Pearson
 
My Site Pearson HigherEd Blogs : Chapter 10: Motivating and rewarding employees Pearson HigherEd Blogs : Chapter 10: Motivating and rewarding employees

Chapter 10: Motivating and rewarding employees

To get started…

… revise the motivation theories that appear in Chapter 10 of your textbook.  Take special notice of Maslow’s hierarchy of needs, McClelland’s three-needs theory, McGregor’s Theory X and Theory Y, Herzberg’s two-factor theory, Expectancy theory, Goal setting theory, and Equity theory.  Then read this article about the experience of Mike Utsler, Woodside Petroleum’s chief operations officer.

So, to summarise…

Six years ago, before he became the COO for Woodside Petroleum, Utsler was BP’s operations senior vice-president, overseeing the North Slope oil project in Alaska.  Back then, the Deepwater Horizon disaster, where the oil rig in the Gulf of Mexico exploded, killing 11 people, and then sank, resulted in an 87-days of oil flowing into the ocean.  Utsler was asked to take charge over BP’s response to the disaster, which he did. 

Taking charge of that response meant great challenges on many fronts: on the practical front, Utsler’s work week was far from comfortable: three years of seven days a week, every day starting at 4:15am, ending around 12:30am the next morning. 

On another front, was the managerial challenge.  Utsler was trained and experienced responder to man-made and nature-made disasters in the gas and oil industry, and he knew he needed a lot more people than he initially had.  His team grew from 435 people to 12,000 in two weeks, and in less than four months, to 48,000.  Recruitment is one challenge.  Then there’s management of this giant crew.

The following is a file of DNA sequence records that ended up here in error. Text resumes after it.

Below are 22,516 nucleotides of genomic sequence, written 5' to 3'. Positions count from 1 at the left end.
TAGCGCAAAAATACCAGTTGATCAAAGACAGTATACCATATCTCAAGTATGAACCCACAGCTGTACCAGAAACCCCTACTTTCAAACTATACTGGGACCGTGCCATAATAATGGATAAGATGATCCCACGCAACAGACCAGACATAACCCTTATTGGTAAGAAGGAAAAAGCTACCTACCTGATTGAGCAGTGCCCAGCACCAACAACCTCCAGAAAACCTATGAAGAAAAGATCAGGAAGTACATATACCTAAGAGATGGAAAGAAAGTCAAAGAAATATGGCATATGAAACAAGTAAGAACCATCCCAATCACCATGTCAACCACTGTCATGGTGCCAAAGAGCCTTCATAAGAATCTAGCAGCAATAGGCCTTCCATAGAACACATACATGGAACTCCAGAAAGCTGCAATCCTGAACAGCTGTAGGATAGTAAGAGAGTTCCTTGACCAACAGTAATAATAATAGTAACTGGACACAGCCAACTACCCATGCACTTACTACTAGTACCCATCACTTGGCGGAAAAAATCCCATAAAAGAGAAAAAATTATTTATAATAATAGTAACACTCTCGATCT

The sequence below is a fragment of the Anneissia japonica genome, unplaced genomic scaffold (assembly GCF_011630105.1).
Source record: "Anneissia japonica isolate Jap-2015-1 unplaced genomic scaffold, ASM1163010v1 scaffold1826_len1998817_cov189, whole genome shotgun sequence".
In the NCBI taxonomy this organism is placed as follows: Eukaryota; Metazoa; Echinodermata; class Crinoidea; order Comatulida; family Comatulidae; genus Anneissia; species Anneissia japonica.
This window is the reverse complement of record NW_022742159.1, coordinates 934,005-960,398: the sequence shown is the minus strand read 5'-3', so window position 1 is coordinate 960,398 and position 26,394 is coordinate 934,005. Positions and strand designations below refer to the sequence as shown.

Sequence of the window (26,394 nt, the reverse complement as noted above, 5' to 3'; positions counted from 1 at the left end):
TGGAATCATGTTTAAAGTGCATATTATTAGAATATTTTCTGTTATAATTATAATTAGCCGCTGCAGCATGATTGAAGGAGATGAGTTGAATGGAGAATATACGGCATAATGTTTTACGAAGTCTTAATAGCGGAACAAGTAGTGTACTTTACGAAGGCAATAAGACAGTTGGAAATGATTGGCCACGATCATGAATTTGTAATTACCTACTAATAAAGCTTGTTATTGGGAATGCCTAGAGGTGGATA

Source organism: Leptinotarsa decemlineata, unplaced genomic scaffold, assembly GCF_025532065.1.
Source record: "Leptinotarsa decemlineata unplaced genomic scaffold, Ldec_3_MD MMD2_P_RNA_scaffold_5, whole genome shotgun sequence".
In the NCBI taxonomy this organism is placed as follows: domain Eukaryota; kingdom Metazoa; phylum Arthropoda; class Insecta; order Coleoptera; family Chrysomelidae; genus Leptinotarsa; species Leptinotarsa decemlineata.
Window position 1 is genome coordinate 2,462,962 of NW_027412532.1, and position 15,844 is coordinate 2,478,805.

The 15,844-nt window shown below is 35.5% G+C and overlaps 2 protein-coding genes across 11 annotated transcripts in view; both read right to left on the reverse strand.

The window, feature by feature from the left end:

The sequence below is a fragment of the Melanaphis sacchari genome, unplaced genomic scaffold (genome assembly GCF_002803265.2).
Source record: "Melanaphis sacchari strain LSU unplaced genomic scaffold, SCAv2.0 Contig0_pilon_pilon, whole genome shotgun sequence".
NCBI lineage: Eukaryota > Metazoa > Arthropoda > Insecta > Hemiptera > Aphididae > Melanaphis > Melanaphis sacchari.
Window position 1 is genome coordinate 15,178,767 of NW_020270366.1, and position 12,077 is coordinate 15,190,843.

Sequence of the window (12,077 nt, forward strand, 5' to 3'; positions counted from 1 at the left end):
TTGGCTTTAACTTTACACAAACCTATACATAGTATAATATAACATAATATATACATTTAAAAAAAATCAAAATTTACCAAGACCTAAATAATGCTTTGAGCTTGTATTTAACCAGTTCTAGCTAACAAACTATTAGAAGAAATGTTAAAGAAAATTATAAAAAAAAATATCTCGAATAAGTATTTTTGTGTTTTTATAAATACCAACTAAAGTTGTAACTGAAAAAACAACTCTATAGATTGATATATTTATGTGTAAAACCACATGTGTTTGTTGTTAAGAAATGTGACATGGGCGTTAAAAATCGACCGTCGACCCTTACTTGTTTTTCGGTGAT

Then, there was the motivational challenge.  Motivating people to do something important, something greater than themselves, is one thing.  Who would not want to be part of an operation to control one of the largest marine disaster?  But motivating 48,000 people to do something that everyone else worldwide was saying they could not do by themselves, is a whole different story.

How did Utsler do it?  He says he made the missions clear first: No one was to be hurt in the efforts to respond, no oil would hit the beaches across the Gulf of Mexico.  He connected with people every day for 15 minutes to tell them what the team did on the day before, the successes and the failures, what they were doing on the day.  Then, when a hurricane came through and pushed oil onto the beaches, the mission changed into becoming the best in the world at picking the oil up, cleaning it up, and removing its impact.  The company needed show the effectiveness of their own actions to its own people.

Then, after three years of that work, Utsler left BP, and he now joins Woodside, which wants to become a leading international oil and gas company, but struggles with its own high levels of bureaucracy.  To address that, Utsler started an idea program, asking staff for ideas to improve the company.  In 2014, 330 workers contributed 900 ideas, and in 2015, 5900 ideas came from workers, and from contractors.  The ideas were assessed by volunteers within the workforce, and eventually by Utsler himself.

Some issues to notice and pay particular attention to here are…

  • The hierarchy of needs
  • McClelland’s three-needs theory
  • McGregor’s Theory X and Theory Y
  • Herzberg’s two-factor theory
  • Equity theory
  • Expectancy theory
  • Goal setting theory

Consider the following questions for discussion…

  1. How would you say the hierarchy of needs model explains Utsler’s way to motivate his team?  How does it fit with Utsler’s motivation to take and continue on the job?  This priority of needs in this case really challenges the “pyramid” structure of the hierarchy of needs model.  How would that fit into criticisms of it?
  2. How would Woodside’s employees seem to fit into McGregor’s Theory X and Theory Y model?  Why? 
  3. How would Utselr’s experience in BP fit into Herzberg’s two-factor theory?    What would be his hygiene factors and what would be his motivators?  What does that teach you about this theory?
  4. How could the extra work put into improving Woodside be reconcile with equity theory, in the case of Woodside’s employees?  What about Woodside’s contractors? 
  5. How could you use expectancy theory and goal-setting to explain Utsler’s success in BP?  What about his current work in Woodside??

 

 

0 Comments

Archive